As I’ve said in previous blogs, cybercrime is big business now. Though McAfee’s bright light of publicity may help shut down this particular iteration of mass-market ransomware services, you can bet dozens more will follow suit, if they aren’t already up, running, and better hidden. The internet has the ability to magnify anyone’s capabilities by an incredible degree, even more so when someone with savvy and no scruples turns their sights onto the vast, largely naive internet populace. The pitch for this particular service is that “anyone” can set up their own ransomware campaign, and you can bet they’ll do a booming business until the good guys shut them down. On a more reassuring note, this particular platform only provides the means to start and run a ransomware campaign. It would still be up to the would-be extortionists to actually target and distribute the malware to their victims, a task which is surprisingly hard to do in a way that won’t get you caught. However, is it so hard to imagine someone else setting up shop right next door to the ransomware folks, where, for a “small percentage of the take” they would provide those targets? Imagine if these enterprising criminals decided to form pyramid schemes on top of these “business models”. I imagine once attaining that level of vicious cannibalism, the whole thing might collapsed in on itself under the weight of sheer backstabbing and profiteering, but in the meantime, we might drown in a crushing wave of malware. Sadly, there’s no magic bullet, but there are three things you can do to better protect yourself against the coming storm: a good firewall on your perimeter, solid anti-malware on your computer, and an up-to-date offsite backup of your data. Those things plus constant vigilance (and a little paranoia!) will go a long way towards staying safer in these more dangerous times.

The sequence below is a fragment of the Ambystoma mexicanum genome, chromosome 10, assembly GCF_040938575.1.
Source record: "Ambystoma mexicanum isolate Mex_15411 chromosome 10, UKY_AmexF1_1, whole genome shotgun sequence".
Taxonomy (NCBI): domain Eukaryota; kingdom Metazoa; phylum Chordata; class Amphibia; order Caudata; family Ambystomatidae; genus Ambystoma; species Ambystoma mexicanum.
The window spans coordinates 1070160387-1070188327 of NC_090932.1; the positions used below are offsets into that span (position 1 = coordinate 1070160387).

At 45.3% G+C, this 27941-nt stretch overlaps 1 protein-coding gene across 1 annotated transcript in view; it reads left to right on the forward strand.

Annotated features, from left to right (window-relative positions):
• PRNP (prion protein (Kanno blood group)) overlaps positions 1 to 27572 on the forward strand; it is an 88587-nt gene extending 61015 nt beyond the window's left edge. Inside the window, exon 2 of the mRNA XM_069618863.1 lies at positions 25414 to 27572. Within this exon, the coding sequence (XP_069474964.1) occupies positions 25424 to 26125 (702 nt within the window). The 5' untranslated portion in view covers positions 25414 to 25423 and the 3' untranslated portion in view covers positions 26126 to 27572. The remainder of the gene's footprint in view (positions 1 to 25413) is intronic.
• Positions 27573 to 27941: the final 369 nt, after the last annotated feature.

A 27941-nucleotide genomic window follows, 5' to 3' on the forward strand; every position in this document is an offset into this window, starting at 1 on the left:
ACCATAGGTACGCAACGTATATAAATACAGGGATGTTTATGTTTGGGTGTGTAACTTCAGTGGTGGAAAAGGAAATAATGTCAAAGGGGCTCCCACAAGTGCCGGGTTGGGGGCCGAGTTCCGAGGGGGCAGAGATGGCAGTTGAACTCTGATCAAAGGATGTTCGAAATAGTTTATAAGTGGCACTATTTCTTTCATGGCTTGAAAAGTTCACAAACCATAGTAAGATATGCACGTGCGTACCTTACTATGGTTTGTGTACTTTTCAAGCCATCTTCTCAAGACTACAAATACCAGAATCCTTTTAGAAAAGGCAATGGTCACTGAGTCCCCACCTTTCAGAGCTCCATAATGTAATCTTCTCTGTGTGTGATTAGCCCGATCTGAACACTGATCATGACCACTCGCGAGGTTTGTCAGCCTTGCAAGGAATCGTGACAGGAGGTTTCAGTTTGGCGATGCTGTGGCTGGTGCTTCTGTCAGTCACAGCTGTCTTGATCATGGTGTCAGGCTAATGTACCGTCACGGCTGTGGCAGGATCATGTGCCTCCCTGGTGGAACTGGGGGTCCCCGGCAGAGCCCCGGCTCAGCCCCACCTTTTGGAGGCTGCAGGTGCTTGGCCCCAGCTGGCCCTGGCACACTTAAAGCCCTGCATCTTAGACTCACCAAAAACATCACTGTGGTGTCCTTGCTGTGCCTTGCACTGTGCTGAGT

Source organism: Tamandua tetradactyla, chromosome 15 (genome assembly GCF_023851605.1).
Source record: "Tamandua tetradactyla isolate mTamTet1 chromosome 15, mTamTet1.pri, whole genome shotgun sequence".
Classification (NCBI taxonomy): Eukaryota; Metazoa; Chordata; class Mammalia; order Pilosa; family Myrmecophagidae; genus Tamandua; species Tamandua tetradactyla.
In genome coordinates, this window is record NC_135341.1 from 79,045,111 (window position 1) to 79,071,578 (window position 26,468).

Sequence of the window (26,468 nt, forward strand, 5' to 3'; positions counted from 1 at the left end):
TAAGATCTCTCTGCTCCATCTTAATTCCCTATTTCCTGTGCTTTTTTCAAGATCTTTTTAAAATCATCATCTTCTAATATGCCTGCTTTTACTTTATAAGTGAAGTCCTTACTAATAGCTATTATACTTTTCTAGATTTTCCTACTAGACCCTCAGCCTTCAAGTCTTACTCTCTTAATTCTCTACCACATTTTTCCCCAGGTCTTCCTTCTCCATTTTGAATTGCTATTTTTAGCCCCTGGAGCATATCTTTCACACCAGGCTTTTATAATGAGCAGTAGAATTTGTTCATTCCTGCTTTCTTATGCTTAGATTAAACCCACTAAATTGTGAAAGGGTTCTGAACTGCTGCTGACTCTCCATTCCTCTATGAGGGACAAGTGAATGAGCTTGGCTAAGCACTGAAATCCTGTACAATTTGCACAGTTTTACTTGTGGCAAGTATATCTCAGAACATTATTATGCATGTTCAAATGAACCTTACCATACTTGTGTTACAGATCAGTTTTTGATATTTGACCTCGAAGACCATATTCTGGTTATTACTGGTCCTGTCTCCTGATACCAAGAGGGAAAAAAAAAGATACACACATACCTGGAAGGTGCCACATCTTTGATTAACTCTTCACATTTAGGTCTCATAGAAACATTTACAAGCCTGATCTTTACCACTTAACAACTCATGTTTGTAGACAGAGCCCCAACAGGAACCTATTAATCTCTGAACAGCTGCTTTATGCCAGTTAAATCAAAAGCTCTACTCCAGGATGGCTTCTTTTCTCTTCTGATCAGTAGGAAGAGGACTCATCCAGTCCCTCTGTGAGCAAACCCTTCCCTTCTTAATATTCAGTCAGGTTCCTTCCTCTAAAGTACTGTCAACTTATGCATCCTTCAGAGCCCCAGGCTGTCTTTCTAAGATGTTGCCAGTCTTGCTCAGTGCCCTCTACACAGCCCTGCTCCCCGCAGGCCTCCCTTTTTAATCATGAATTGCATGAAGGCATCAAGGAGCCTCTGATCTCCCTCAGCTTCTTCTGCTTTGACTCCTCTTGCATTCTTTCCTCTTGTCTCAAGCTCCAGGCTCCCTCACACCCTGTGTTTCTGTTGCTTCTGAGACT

The New York Times is reporting that the number of Android smartphones infected with a ransomware virus has grown to nearly one million devices in the past 30 days. Though the concept of ransomware is not new to the technology world, only minor outbreaks of this particularly nasty malware have been seen on mobile devices, and have either been quickly defeated or bypassed. Not so with this latest set of extortionware: most prolific is a trojan called ScarePackage, which, as the name suggests, locks your phone with a warning that the device has been used to commit a crime (child porn and media piracy are two of the most common tactics), and can only be unlocked by paying a fine to “law enforcement”.